What’s Up? Transits, Occultations, Conjunctions, and Eclipses

WHAT’S UP? Transits, Occultations, Conjunctions, and Eclipses.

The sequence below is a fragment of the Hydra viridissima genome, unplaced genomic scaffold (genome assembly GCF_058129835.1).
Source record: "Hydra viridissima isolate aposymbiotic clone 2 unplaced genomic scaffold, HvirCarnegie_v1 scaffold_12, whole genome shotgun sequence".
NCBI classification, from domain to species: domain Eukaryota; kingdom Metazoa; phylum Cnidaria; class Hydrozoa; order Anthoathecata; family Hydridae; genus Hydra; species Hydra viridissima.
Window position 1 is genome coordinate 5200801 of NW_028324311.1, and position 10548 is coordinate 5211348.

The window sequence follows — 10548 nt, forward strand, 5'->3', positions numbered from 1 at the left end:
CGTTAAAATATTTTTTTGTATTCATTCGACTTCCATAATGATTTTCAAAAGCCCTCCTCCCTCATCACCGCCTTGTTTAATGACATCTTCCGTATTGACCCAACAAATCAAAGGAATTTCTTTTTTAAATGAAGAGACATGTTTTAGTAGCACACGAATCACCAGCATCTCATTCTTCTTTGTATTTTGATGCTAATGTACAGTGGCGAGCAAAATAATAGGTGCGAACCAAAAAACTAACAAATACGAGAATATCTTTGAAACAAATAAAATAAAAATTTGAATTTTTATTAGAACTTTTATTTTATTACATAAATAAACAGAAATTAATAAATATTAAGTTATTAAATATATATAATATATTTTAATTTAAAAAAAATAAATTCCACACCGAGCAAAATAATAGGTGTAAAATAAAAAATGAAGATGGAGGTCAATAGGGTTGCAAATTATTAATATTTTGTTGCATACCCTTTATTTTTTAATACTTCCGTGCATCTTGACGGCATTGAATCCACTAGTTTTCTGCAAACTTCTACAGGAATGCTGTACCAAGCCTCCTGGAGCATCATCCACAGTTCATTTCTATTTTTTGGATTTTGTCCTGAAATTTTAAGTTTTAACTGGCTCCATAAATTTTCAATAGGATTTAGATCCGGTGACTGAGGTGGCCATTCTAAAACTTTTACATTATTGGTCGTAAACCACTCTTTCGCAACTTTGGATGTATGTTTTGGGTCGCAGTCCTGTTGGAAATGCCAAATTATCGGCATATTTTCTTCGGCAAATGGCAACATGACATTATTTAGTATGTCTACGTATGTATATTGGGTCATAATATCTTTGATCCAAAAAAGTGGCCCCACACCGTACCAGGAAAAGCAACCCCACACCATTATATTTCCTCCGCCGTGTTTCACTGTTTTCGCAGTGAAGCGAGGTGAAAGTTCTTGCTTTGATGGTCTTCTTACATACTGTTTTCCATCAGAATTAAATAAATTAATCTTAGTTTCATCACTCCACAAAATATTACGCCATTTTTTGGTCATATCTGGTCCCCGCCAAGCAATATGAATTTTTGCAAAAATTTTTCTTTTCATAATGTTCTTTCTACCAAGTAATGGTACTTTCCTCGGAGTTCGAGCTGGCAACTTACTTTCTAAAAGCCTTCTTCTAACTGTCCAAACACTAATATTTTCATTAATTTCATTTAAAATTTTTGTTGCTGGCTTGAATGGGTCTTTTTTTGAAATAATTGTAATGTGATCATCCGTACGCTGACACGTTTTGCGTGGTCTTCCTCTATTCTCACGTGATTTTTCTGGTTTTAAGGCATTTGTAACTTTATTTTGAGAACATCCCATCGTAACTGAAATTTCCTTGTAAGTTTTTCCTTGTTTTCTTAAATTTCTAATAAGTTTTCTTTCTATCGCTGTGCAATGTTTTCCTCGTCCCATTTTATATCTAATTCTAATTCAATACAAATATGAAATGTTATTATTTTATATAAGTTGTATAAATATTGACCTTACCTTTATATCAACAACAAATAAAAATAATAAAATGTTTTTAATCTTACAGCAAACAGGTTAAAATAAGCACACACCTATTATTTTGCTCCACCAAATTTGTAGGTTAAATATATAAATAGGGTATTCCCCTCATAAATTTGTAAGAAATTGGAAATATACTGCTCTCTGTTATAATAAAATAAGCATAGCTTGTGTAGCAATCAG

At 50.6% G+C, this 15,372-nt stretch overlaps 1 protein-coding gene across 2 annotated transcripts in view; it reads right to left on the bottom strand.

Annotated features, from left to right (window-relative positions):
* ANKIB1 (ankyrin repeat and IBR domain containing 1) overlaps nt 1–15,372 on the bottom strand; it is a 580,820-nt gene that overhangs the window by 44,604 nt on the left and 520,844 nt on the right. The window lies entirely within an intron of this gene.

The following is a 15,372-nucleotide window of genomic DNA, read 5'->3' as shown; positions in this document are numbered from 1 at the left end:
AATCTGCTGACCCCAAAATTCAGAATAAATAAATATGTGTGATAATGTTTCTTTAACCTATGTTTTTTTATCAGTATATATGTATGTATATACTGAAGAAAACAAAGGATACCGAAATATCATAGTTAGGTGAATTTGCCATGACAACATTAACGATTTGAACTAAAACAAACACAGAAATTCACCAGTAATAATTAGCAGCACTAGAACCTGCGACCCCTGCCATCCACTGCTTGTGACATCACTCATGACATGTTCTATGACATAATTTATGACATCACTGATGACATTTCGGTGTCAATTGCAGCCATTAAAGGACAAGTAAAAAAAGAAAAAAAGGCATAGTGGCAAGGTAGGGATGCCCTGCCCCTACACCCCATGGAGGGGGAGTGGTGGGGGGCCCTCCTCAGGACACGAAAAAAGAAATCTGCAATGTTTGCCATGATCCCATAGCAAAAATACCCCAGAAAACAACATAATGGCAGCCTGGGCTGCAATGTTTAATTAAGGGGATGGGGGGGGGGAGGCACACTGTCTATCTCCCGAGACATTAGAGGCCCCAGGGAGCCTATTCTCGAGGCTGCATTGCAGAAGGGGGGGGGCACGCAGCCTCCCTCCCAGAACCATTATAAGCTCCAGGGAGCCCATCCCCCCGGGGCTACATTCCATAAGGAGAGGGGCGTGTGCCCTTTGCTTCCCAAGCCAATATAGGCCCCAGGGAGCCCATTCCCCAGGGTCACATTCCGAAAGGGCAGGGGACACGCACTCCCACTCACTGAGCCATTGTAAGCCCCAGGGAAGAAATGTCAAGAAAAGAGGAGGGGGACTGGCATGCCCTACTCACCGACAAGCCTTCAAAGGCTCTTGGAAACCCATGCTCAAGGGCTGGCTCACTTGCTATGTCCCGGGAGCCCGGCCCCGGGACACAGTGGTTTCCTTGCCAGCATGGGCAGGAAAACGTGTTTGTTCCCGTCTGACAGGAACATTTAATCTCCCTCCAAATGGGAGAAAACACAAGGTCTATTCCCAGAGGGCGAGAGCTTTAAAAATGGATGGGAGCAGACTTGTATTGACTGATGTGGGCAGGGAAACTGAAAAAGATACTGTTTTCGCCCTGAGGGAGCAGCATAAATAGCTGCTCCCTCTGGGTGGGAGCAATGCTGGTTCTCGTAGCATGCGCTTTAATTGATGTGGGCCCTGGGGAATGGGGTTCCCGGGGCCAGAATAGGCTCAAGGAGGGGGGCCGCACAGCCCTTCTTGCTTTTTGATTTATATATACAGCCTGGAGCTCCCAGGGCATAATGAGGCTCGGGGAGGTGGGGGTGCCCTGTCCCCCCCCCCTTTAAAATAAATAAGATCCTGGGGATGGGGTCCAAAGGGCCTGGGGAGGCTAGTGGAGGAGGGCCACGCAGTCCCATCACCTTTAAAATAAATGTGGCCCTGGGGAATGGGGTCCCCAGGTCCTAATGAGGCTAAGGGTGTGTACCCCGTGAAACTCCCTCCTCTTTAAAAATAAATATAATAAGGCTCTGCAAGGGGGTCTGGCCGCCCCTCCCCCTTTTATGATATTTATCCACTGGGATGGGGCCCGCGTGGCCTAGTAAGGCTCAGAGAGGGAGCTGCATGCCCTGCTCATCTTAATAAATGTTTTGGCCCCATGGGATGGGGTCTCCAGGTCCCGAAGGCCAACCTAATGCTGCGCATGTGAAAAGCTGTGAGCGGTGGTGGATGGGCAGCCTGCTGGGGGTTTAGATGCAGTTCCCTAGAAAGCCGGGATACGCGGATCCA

Chance line of site encounters in the heavens have historically been of great interest to civilizations dating back thousands of years. Solar and lunar eclipses have been viewed with great anticipation and fear. Close associations or “conjunctions” between planets or between a planet and the moon acquired magical properties from mystical practices such as astrology. When we look out into the day or night sky, we notice that the sun, moon, and all the planets (four are naked eye visible) appear to follow a line across the sky. This line is called the ecliptic and is the representation of the Earth’s orbital plane in the sky. The sun follows this line precisely. The planets and our moon follow this line approximately and so only occasionally appear very close together. Occultations occur when a big object like say, the moon, moves in front of a smaller appearing object, like a planet. Transits occur when an apparent small thing like a planet moves in front of a big thing, like the sun. Transits of the inner planets (Venus and Mercury) across the face of the sun have been opportunities for astronomers to use some clever methods to measure the dimensions of the solar system. Rare stellar occultations, where a planet moves in front of a distant star, can provide important information about the planet’s atmosphere by observing the way the star light is diminished. Similarly, most planets orbiting other stars have been detected by the transit detection method, again, watching the diminished light curve as the planet moves in front of the star.

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